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The Costs and Benefits of Electric Scooters In Cities

By: Kushal Chattopadhyay


Electric scooters, or e-scooters, are becoming increasingly commonplace in cities across the United States. In 2018 itself, over 85,000 e-scooters across 100 American cities had racked up about 38.5 million trips, as tallied by the National Association of City Transportation Officials. These e-scooters have proven to be extremely popular, environmentally friendly alternatives to conventional transportation modes; a Chicago survey of e-scooter riders revealed that nearly 120 tons of CO2 were reduced through reductions in usage of ride-hailing (42%) and driving (23%). Through effective analysis of the costs and benefits of e-scooters, cities will be able to accordingly incorporate infrastructure to sustain fleets of increasingly carbon-neutral scooters in cities and provide riders a safe, effective, and whimsical mode of transportation.


In a perfect world, e-scooters are just as safe as bicycles: they both are required to be ridden in bike lanes or on roads, they both go at similar speeds, and they both command the use of helmets. They are also exceptionally practical for riders in traffic or in downtowns; e-scooters and bikes can bypass standstill traffic on major thoroughfares and park on sidewalks. However, as a result of both misinformation on proper riding rules and inadequate e-scooter infrastructure, research has shown that e-scooter riders consistently sustain more injuries per mile than bike riders, a perceived cost of the scooters. When bike lanes are unavailable, many e-scooter riders illegally ride on sidewalks due to either misinformation or fear of riding on busy roads. If riders do choose to follow guidelines and ride instead in car lanes, their e-scooters weaving between cars and disobeying traffic laws can slow down car traffic and increase the risk of accidents.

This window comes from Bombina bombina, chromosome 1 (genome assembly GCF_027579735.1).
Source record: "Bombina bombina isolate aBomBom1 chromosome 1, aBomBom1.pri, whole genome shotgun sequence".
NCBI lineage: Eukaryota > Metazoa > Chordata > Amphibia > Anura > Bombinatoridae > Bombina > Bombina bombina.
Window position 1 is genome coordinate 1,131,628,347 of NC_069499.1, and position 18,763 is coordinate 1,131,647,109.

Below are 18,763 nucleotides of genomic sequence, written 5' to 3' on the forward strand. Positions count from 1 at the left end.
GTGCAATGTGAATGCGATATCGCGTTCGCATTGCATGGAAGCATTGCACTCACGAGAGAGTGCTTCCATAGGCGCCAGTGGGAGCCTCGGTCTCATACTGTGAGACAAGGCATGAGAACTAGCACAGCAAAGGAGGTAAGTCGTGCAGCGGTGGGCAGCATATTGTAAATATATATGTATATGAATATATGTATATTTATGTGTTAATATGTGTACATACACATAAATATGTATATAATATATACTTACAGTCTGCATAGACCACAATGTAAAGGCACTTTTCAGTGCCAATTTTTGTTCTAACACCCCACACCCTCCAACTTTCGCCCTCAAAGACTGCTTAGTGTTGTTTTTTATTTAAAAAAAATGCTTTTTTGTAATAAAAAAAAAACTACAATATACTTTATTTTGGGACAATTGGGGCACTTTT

These dangerous consequences of e-scooter usage in downtowns, coupled with riders’ slow learning curves, have made solutions to accommodate the new mode of transportation necessary. Signage which warns against sidewalk riding, automatic deactivation of e-scooters when sidewalks are detected, and education on how to safely operate e-scooters on roads are potential short-term solutions to externalities caused by e-scooters in cities which lack infrastructure for them. E-scooter companies must additionally work with city governments to establish regulations and make them transparent via social media publicity and media. In the long run, however, cities must invest in effective bike lanes and paths while removing obstacles such as potholes before e-scooters will truly be safe in downtowns.


Notwithstanding the drawbacks, e-scooters are undoubtedly making a name for themselves across the United States, with their explosive growth propelling the market size to reach a projected $35 billion by 2028. Their accessibility and practicality make them obvious choices for getting around a city, and the sheer amount of companies vying for riders in cities exemplifies their success. It is clear that e-scooters will be here to stay; when cities start accounting for them via safe pathways, signage, and precautions, this safe, economical, and eco-friendly mode of transportation along with its rider population will be able to thrive.

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